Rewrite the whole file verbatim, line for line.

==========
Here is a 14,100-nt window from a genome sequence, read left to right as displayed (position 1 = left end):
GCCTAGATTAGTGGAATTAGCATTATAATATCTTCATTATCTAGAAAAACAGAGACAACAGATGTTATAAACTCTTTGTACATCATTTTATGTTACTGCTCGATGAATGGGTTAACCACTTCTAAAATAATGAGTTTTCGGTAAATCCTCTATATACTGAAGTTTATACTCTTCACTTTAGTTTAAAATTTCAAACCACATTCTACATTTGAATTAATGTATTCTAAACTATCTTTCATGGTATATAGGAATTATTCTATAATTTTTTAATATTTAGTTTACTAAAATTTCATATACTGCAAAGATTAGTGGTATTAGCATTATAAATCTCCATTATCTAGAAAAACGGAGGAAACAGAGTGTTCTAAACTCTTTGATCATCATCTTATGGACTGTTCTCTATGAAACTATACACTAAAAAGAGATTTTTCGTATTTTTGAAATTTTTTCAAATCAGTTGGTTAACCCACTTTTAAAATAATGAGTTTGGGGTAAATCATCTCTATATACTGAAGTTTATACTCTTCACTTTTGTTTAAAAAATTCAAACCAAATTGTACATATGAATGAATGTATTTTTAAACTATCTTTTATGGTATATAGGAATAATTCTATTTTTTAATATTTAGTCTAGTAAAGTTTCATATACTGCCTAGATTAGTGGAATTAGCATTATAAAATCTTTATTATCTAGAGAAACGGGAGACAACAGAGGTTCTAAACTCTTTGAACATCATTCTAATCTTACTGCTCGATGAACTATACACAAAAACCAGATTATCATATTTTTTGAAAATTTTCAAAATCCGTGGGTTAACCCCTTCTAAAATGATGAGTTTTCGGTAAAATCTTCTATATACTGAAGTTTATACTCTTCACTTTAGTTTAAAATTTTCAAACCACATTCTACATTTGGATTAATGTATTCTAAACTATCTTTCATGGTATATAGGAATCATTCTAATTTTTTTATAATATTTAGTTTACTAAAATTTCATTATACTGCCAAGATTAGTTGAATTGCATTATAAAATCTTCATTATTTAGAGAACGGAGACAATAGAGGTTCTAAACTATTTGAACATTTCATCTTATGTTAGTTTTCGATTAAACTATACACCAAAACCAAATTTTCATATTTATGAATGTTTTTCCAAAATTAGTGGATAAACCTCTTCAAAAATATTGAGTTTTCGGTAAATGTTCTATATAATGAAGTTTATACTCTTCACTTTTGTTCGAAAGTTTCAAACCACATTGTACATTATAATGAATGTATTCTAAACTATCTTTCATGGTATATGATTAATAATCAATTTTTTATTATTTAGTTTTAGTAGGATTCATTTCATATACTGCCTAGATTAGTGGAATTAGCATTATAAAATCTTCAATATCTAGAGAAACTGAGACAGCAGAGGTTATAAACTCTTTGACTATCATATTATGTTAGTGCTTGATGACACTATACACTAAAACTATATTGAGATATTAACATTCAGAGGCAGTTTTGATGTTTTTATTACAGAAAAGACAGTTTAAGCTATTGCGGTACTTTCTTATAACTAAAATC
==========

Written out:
Here is a 14,100-nt window from a genome sequence, read left to right as displayed (position 1 = left end):
GCCTAGATTAGTGGAATTAGCATTATAATATCTTCATTATCTAGAAAAACAGAGACAACAGATGTTATAAACTCTTTGTACATCATTTTATGTTACTGCTCGATGAATGGGTTAACCACTTCTAAAATAATGAGTTTTCGGTAAATCCTCTATATACTGAAGTTTATACTCTTCACTTTAGTTTAAAATTTCAAACCACATTCTACATTTGAATTAATGTATTCTAAACTATCTTTCATGGTATATAGGAATTATTCTATAATTTTTTAATATTTAGTTTACTAAAATTTCATATACTGCAAAGATTAGTGGTATTAGCATTATAAATCTCCATTATCTAGAAAAACGGAGGAAACAGAGTGTTCTAAACTCTTTGATCATCATCTTATGGACTGTTCTCTATGAAACTATACACTAAAAAGAGATTTTTCGTATTTTTGAAATTTTTTCAAATCAGTTGGTTAACCCACTTTTAAAATAATGAGTTTGGGGTAAATCATCTCTATATACTGAAGTTTATACTCTTCACTTTTGTTTAAAAAATTCAAACCAAATTGTACATATGAATGAATGTATTTTTAAACTATCTTTTATGGTATATAGGAATAATTCTATTTTTTAATATTTAGTCTAGTAAAGTTTCATATACTGCCTAGATTAGTGGAATTAGCATTATAAAATCTTTATTATCTAGAGAAACGGGAGACAACAGAGGTTCTAAACTCTTTGAACATCATTCTAATCTTACTGCTCGATGAACTATACACAAAAACCAGATTATCATATTTTTTGAAAATTTTCAAAATCCGTGGGTTAACCCCTTCTAAAATGATGAGTTTTCGGTAAAATCTTCTATATACTGAAGTTTATACTCTTCACTTTAGTTTAAAATTTTCAAACCACATTCTACATTTGGATTAATGTATTCTAAACTATCTTTCATGGTATATAGGAATCATTCTAATTTTTTTATAATATTTAGTTTACTAAAATTTCATTATACTGCCAAGATTAGTTGAATTGCATTATAAAATCTTCATTATTTAGAGAACGGAGACAATAGAGGTTCTAAACTATTTGAACATTTCATCTTATGTTAGTTTTCGATTAAACTATACACCAAAACCAAATTTTCATATTTATGAATGTTTTTCCAAAATTAGTGGATAAACCTCTTCAAAAATATTGAGTTTTCGGTAAATGTTCTATATAATGAAGTTTATACTCTTCACTTTTGTTCGAAAGTTTCAAACCACATTGTACATTATAATGAATGTATTCTAAACTATCTTTCATGGTATATGATTAATAATCAATTTTTTATTATTTAGTTTTAGTAGGATTCATTTCATATACTGCCTAGATTAGTGGAATTAGCATTATAAAATCTTCAATATCTAGAGAAACTGAGACAGCAGAGGTTATAAACTCTTTGACTATCATATTATGTTAGTGCTTGATGACACTATACACTAAAACTATATTGAGATATTAACATTCAGAGGCAGTTTTGATGTTTTTATTACAGAAAAGACAGTTTAAGCTATTGCGGTACTTTCTTATAACTAAAATC